Another word of advice: try to avoid those metal tubes, like the ones Savlon cream comes in. They puncture easily and you end up with a mess when you need one least. Creams like sunscreen and insect repellent which are sometimes difficult to find in screwtop bottles need to be put into ziplock bags when not in use in case the fliptop lid comes off in your pack.

Below is a list of the current contents of our medkit. If you are reading this and you can think of anything else you think is important to have in a travel medkit be sure to leave us a post with your ideas.

‘Bactroban’ (mupirocin) ointment
15g tube
Treatment of ‘golden staph’ skin infection
400mg ‘Noroxin’ Norfloxacin tablets
6 tablets in blister pack
Antibiotic for gastrointestinal or urinary tract infection
500mg ‘Keflex’ Cephalexin capsules
20 tablets in blister pack
Antibiotic for respiratory tract infections
100mg ‘Vibra-tabs’ Doxycycline tablets
Plastic bottle, 28 tablets
Malaria prevention
Tea Tree Oil
25ml glass bottle
Disinfectant, antiseptic, smells nice
250mg activated charcoal tablets
Plastic bottle, 60 tablets
Prevents flatulence
500mg paracetamol tablets
Plastic bottle, 30 tablets
200mg ibuprofen tablets
Plastic bottle, 30 tablets
500mg paracetamol ‘Lemsip’ sachets
A few sachets
Painkiller, soothes sore throat, tastes nice, comforting
2mg Imodium (Loperamide Hydrochloride)
Plastic bottle, up to 100 tablets (they are tiny)
Anti diarrheal
‘Caladryl Clear’ lotion
Plastic bottle, 200ml
Topical analgesic- to stop mozzie bites itching
‘Tineafax’ powder
Plastic bottle, 60g
Clears Tinea
‘Gastrolyte’ tablets
Plastic tube of 10 effervescent tablets
Glucose and electrolytes for rapid rehydration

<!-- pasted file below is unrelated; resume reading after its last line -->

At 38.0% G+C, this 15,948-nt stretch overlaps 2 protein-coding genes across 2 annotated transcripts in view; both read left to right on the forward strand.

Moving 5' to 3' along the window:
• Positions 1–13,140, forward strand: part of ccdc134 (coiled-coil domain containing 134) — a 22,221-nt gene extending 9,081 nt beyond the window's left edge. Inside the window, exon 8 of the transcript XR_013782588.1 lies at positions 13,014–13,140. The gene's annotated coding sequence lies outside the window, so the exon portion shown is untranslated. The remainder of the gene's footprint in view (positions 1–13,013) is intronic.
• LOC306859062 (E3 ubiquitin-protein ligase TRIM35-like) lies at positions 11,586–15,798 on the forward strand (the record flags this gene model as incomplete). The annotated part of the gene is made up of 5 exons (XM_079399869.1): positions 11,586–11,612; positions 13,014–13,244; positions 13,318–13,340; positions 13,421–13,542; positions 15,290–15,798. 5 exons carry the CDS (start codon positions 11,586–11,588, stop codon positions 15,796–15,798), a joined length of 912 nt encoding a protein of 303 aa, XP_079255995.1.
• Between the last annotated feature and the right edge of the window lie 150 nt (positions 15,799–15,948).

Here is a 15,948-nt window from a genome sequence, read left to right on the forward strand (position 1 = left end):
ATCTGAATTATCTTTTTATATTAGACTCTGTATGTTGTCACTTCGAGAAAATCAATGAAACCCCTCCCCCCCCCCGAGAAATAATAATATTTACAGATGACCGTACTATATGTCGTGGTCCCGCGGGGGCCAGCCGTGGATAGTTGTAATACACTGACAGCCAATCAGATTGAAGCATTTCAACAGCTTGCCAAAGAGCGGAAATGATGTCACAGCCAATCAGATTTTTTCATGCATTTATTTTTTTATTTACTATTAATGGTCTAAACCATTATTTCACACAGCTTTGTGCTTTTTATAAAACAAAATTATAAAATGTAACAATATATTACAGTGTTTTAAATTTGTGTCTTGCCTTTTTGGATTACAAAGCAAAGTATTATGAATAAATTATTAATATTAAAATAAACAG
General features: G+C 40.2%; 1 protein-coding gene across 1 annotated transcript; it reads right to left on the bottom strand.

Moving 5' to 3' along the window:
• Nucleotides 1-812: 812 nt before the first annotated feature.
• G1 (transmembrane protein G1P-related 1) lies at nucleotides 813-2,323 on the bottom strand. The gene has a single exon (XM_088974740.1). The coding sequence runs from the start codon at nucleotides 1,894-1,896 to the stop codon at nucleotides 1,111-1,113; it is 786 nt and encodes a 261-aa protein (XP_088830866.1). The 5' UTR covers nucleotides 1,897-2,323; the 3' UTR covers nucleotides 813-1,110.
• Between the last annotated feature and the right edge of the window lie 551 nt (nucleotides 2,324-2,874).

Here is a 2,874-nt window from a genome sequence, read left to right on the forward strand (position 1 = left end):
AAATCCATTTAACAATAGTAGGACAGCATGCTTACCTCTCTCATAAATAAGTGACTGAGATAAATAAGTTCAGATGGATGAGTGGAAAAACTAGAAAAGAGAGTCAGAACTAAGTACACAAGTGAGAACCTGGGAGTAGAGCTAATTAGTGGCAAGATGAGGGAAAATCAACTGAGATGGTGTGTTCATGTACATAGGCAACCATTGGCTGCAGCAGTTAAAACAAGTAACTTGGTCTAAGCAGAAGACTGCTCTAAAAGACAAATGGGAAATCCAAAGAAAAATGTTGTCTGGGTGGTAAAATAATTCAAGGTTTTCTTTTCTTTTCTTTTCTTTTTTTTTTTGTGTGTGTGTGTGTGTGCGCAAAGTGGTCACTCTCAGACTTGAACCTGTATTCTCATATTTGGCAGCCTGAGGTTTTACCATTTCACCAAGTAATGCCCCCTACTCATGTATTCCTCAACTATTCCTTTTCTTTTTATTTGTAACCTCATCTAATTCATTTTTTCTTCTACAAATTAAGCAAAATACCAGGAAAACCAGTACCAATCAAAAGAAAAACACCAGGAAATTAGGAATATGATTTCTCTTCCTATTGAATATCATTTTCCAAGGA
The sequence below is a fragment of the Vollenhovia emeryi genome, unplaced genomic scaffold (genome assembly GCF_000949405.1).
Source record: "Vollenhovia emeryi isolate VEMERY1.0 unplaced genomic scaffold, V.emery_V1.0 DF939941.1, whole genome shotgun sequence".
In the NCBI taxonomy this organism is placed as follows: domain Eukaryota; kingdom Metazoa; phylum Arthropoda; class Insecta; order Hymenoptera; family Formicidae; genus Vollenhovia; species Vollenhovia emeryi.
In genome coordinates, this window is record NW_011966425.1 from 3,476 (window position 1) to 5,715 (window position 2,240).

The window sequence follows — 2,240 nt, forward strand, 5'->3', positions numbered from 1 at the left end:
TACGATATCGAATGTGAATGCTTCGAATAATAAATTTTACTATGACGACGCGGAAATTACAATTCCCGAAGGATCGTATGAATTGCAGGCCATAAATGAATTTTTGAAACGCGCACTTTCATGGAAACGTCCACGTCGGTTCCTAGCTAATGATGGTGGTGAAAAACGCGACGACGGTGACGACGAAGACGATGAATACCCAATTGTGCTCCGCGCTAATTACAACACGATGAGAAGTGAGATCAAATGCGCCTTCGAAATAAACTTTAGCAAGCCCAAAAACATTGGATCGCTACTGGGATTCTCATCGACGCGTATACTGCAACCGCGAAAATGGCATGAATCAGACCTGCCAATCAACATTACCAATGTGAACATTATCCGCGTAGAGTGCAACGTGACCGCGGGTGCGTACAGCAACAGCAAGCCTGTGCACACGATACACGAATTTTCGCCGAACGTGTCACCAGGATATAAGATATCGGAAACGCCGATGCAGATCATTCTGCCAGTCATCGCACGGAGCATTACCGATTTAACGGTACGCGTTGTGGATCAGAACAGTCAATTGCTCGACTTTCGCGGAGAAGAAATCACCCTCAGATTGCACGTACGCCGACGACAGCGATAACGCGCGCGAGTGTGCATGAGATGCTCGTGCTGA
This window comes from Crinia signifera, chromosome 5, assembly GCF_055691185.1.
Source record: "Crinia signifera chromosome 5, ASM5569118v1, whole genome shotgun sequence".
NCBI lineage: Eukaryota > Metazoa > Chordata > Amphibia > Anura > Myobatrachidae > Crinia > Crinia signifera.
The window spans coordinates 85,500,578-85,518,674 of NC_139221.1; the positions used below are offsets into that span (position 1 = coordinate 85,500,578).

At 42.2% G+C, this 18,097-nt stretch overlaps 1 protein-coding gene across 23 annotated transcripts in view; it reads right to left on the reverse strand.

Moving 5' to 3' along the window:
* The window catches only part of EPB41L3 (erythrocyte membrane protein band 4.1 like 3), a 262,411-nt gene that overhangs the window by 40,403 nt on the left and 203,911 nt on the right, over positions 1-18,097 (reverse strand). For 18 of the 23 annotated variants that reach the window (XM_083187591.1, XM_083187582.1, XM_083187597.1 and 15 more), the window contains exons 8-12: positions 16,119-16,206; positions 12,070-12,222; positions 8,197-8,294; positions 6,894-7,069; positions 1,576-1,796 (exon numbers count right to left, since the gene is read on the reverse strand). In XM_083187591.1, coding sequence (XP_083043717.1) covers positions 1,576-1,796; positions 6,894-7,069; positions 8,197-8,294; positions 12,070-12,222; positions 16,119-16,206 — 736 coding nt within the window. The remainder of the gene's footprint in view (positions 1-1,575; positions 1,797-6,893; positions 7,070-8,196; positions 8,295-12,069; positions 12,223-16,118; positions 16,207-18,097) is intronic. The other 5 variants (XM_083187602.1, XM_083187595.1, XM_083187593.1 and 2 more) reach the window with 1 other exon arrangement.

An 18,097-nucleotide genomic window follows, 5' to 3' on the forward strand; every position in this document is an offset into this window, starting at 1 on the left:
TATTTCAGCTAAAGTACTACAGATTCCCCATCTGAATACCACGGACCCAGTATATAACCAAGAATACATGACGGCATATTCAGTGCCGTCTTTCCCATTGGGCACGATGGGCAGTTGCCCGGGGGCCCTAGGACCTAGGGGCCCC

‘Rennie’ Antacid tablets
Plastic bottle, 30 tablets
Indigestion or ‘heartburn’
‘Fess Frequent Flyer’ Nasal spray
200ml nasal spray bottle
Prevents nasal congestion
‘Gingisona L’ lidocaine solution
Glass bottle, 30ml
Local anaesthetic solution- for mouth ulcers
‘Claratyne’ Antihistamine tablets
Plastic bottle, 20 tablets
Hayfever relief
Blistex lip conditioner
A few plastic ‘lipstick’ applicator tubes
Prevents windburn on lips
Surgical gloves
2 pairs, stored in old film canisters
Barrier to infection when blood is present
‘Reclens’ saline solution
3 ampoules
Eye irrigation
‘Leukoplast’ sports tape
1 roll of tape
Strapping feet to prevent blisters before hiking
Thermal blanket
Folded in ziplock bag
Treatment for shock- keeps patient warm
Triangular bandage
Sterile packaging
Slinging, bandaging, splinting
Wound dressing
Sterile packaging
For dressing wounds!
Band aids/ Elastoplast squares and strips
About a dozen standard strips and a dozen larger squares
Strips for small cuts and nicks, larger squares for abrasions
Medium weight crepe bandage
Sterile packaging
Principally for holding wound pads in place
Heavy weight bandage
Principally for compression of strains and sprains
For cutting
For tweezing
Plastic tube in ziplock bag
Prevents sunburn
Insect repellent
Plastic tube in ziplock bag
Repels insects!

Friday, January 21, 2011

Roman Tunisia